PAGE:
Despite the remarkable courage demonstrated by the president as he faced off the prime minister, the government and the Likud party, and despite the correct things he said from the bottom of his heart, it must be said that in all fairness, if the same president had said these kinds of things against the Left, against the court or against what parties from the other camp represent, the criticism against him would have been as profound—just from the other side.
Rivlin’s politicization was actually facilitated by the opposition, which applauded him twice during the speech, helping Prime Minister Benjamin Netanyahu and Likud ministers argue that it was an opposition leader’s speech rather than words befitting a president. Opposition leader Isaac Herzog’s speech, as impressive as it may have been, got lost after the president’s scathing speech and Netanyahu's derogatory one.
Likud members are talking about a break-up with President Rivlin. Many Likudniks, including Likud activists, believe the president crossed a line in his speech. Senior Likud members who supported Rivlin’s nomination for president expressed their disappointment and even pain last week. This is a president who was elected in a very political manner after a very political fight, a senior Likud member told me. Most of the people who applauded him at the Knesset didn’t vote for him, and most of those he blasted in his speech did vote for him.
His desire to attack from a president’s position, the senior Likud member said, was wrong. He could have spoken about ethics, but this was an attack on the government. The president has a bridging role. He is the only person who is a confidant and isn’t subject to the prime minister. He has to be the person the prime minister will feel comfortable to consult. Even Shimon Peres as president didn’t allow himself to issue more than one harsh statement, or make one critical comment, the senior member added.
The president’s speech sparked a row inside and outside the political system. Some were impressed by his courage, by the clear words and by the fact that the president did what government ministers should have done a long time ago—renounce the prime minister’s conduct.
There were also those who called the president all kinds of names and competed over who would criticize him more. When one hears Culture Minister Miri Regev criticize Rivlin’s lack of Beitar glory, one doesn’t know whether to laugh or cry. What does Regev have to do with Beitar glory? What does Regev have to do with glory in general? And when she compared Rivlin and Moshe Katsav’s stateliness and said that the former president (and convicted rapist) was treated unfairly, even the most ardent Likudnik probably wanted to move to a different team.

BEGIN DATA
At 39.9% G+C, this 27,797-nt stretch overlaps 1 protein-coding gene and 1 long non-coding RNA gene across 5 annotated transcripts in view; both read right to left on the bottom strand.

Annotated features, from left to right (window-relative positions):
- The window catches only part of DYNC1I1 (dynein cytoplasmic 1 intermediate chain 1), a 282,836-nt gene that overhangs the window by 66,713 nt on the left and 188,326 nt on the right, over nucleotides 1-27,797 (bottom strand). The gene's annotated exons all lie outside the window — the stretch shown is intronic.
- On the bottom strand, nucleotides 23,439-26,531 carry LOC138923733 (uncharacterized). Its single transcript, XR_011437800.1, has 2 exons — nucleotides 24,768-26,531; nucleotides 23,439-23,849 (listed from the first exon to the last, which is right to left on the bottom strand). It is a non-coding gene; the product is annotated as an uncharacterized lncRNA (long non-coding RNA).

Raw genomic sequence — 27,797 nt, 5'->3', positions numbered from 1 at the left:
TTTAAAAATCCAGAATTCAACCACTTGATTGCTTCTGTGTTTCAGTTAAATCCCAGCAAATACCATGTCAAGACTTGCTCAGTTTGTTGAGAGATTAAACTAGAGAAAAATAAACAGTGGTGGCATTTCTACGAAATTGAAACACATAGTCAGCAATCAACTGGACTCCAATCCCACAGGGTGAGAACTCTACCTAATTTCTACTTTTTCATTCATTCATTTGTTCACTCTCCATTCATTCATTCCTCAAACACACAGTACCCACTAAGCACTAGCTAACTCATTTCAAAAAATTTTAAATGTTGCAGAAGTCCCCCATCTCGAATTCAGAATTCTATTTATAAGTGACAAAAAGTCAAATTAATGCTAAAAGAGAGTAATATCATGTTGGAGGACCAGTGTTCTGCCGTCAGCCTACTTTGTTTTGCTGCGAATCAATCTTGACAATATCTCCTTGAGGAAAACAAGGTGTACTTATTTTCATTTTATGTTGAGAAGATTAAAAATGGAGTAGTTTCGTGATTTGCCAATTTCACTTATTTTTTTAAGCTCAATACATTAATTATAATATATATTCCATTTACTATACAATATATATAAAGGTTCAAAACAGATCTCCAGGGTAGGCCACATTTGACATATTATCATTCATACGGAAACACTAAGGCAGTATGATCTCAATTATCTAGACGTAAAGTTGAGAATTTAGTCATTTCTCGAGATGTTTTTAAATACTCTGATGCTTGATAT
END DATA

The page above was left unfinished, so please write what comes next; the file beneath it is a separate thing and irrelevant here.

But Regev is Likud’s display window. She was put there by the husband of her good friend, Sara Netanyahu. Just like he put Coalition Chairman David Bitan, who boasts that he hasn’t read a single book in the past 10 years, which likely includes the writings of Ze’ev Jabotinsky.
This was evident last week during Netanyahu's birthday celebration at the Prime Minister’s Office. Netanyahu wasn’t congratulated by people who volunteered to congratulate him, but by those who were asked to congratulate him. Netanyahu's associates approached them and asked them to speak.
This can teach us something about the balance of power around the prime minister. He wasn’t congratulated by Ministers Gilad Erdan, Yuval Steinitz or Yisrael Katz (who didn’t even attend the event). He was congratulated by Ministers Miri Regev, Yariv Levin and Ze’ev Elkin, and by Knesset Members David Bitan and Yoav Kisch. Netanyahu's congratulators are the “new Turks,” the generation that came after what was supposed to be “the successors’ generation”: these include Katz, Erdan, Gideon Sa’ar, Silvan Shalom, Moshe Kahlon, Moshe Ya’alon—all the people Netanyahu saw as a threat and made sure to get rid of or keep away from his surroundings.
Netanyahu's 68th birthday party will likely be remembered thanks to Yair Netanyahu's promise that he would never go into politics. There’s no reason not to believe him. He enjoys making an impact, but he already realizes that it’s a very brutal system. And everything that has been written and said about him is nothing compared to what will happen the day he decides to join.
We shouldn’t turn it into a “read my lips” kind of promise, though: the hands that enthusiastically applauded him—his mother’s hands—will be the same hands that will push him in.